Servo:Bit Multi-Servo Driver
Purchase Servo:Bit here
Servo:Bit is a little board, exactly the same size as a Raspberry Pi Zero and the 4tronix Drive:Bit, which provides control for up to 16 servos. Access to the useful pins of the Microbit is provided as is a single Smart RGB LED
Power for the servos is provided by one of three options:
- USB connector
- 2-pin male header
- 2-way screw connector
Providing power (5V – 6V) to one of these connectors also provides power for the Microbit.
NB: Fit the Microbit into the connector with the LEDs on the Microbit facing the switch and indicator LED.
Most hobby servos operate within 5V to 6V range. Ensure that the voltage you provide does not exceed the voltage supported by your servo. Unless you have a specialist servo, you should be safe with the 5V USB input
Running 16 servos will consume a fair amount of current. Check the specification of your servos to see how much current they may take and ensure your power supply can provide sufficient. For instance, 16 servos taking 100mA each may require up to 1.6A this may not be available from your USB power supply.
You can connect both USB power and one of 2-pin male header or 2-way screw terminal to power at the same time as there are blocking diodes to prevent back-current. Do NOT connect power to both the 2-pin male header and the 2-way screw terminal as there is no blocking diode between these two. Use one or the other, but not both.
Each servo output is provided with 3 connections using the GVS (Ground, Volts, Signal) layout common to servo cables. Ensure you plug them in the correct way round or your servo may be damaged. Brown or Black is the normal colour for the Ground lead and this should be connected nearest to the pins near the edge of the board labelled ‘G’. The signal wire is likely to be White, Yellow or Orange and this should be on the pins labelled ‘S’
The Microbit can power the Smart RGB LED and the blue LED on the board, but it cannot power and is not connected to the servos. Your servos will not operate unless you connect power into the USB, 2-pin header or 2-way screw terminal.
Programming the ServoBit in Microsoft Makecode
There is a Makecode extension available to control the servos and Smart RGB LED on the ServoBit. Go into the Advanced tab in Makecode (or click on the gear icon in top right) then select Extensions. Enter ServoBit in the search box and select it.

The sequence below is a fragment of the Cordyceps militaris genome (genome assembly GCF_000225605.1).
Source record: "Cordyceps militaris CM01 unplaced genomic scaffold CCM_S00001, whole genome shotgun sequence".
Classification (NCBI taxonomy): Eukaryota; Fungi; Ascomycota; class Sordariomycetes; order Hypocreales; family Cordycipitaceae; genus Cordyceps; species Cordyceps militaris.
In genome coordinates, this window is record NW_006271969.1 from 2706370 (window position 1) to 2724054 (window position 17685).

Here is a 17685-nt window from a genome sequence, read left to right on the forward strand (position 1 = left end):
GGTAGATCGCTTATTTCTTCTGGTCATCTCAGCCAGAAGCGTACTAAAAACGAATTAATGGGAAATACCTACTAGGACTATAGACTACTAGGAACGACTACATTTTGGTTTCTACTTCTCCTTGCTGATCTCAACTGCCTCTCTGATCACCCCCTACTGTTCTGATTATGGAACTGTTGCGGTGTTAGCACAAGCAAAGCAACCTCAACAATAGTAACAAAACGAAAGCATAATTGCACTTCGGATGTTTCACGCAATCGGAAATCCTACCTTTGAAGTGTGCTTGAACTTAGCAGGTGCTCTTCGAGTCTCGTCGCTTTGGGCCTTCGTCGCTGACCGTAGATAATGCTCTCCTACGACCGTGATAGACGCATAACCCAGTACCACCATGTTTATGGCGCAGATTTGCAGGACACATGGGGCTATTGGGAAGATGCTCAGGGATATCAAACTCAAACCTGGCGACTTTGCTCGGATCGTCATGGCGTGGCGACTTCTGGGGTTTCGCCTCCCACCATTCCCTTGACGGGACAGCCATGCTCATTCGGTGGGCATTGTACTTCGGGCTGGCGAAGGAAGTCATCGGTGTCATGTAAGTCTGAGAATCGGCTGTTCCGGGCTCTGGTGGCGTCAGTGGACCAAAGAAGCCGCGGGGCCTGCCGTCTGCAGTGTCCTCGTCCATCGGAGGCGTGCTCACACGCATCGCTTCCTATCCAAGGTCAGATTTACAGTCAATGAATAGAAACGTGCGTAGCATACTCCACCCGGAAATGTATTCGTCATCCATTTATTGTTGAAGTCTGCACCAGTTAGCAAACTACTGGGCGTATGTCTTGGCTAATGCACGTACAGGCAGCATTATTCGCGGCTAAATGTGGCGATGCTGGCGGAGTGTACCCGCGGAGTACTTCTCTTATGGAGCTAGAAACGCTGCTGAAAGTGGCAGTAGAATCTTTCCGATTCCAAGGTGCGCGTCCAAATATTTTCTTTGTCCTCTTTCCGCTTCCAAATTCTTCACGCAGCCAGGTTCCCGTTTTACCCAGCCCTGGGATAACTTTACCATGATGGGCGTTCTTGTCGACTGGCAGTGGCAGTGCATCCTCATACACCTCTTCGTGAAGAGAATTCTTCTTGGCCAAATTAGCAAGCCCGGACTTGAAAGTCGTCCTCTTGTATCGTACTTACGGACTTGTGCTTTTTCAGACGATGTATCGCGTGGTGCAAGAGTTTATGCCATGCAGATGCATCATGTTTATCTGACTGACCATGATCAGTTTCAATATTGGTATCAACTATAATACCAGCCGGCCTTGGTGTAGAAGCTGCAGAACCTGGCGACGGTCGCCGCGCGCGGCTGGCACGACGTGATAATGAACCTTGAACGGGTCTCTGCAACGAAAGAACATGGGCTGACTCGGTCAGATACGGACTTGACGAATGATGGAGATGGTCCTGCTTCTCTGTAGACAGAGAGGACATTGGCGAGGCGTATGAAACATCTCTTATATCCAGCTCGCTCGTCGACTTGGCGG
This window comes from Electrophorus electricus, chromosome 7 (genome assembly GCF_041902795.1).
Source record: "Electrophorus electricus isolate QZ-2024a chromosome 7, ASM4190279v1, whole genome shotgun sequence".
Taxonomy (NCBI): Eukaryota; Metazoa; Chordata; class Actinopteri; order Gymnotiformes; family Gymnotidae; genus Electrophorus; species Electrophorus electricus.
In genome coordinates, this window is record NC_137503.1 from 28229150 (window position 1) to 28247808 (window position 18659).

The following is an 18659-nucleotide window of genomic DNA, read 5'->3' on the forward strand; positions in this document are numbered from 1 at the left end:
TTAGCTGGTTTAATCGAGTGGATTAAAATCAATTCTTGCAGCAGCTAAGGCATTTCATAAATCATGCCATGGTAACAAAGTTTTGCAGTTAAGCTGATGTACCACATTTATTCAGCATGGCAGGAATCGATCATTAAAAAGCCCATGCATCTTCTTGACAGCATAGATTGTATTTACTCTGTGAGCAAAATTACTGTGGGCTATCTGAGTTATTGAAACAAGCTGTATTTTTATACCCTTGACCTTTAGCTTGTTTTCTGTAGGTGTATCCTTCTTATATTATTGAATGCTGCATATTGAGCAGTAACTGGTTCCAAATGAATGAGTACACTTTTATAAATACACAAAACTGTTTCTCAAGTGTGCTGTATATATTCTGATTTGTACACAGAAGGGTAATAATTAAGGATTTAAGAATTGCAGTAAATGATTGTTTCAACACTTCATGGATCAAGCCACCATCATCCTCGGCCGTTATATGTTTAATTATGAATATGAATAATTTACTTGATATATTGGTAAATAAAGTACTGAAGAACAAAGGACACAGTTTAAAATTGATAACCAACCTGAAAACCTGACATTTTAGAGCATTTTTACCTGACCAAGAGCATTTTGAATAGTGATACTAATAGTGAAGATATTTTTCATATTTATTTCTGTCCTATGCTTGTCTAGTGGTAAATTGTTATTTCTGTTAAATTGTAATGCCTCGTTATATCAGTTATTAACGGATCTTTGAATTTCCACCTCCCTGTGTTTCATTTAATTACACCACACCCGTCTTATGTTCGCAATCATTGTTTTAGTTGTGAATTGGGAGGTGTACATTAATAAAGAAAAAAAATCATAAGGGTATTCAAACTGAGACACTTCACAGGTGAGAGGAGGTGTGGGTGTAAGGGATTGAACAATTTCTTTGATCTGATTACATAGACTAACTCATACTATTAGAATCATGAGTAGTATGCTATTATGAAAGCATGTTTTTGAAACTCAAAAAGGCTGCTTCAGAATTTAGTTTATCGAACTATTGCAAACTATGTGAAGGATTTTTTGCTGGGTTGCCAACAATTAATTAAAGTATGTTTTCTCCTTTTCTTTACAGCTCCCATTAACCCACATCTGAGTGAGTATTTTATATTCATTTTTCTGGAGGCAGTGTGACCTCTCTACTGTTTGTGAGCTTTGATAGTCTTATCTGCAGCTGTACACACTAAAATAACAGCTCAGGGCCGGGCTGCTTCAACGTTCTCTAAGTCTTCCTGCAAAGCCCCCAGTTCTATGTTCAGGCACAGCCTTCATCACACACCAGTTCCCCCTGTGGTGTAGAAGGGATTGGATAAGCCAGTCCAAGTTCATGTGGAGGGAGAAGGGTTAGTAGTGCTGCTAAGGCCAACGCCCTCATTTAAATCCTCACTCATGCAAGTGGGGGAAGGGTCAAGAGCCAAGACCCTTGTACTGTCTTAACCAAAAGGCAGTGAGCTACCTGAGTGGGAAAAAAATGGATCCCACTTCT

The 4tronix ServoBit uses a PCA9685 to control 16 independent servos.
Helper commands are available to centre all servos, or set individual servos to any angle from -90 to +90 degrees
It is also possible to set the speed at which each servo moves to its new position, which gives a smoother operation
In addition, the 4tronix ServoBit contains a single Smart RGB status LED which can be set to any colour and brightness and a flashing function is also available.
Setting the servos
Controlling servo movements and speeds
You can control the number of degrees per second that the servo moves. A typical servo would have a maximum speed of around 500 degrees per second.
Reasonable values for slower movements are between 30 and 200 degrees per second, although a range of 1 to 1000 is supported.
Setting the servo position whilst it is still moving, will cancel the movement command.
Creating a new movement command for a servo with an existing movement will cancel the first and then start the second.
You can also check if the servo has reached its target position, or wait until it has completed.
Move specified servo to an angle at a specified speed (speed can be from 1 degree per second to 1000 degrees per second)
eg. Move servo 5 to 30 degrees at 40 degrees per second
ServoBit.moveServo(5, 30, 40)
Smart RGB LED helpers
The 4tronix ServoBit has a single smart RGB LED (aka neopixel) fitted. There are various blocks available to make it easy to control the LED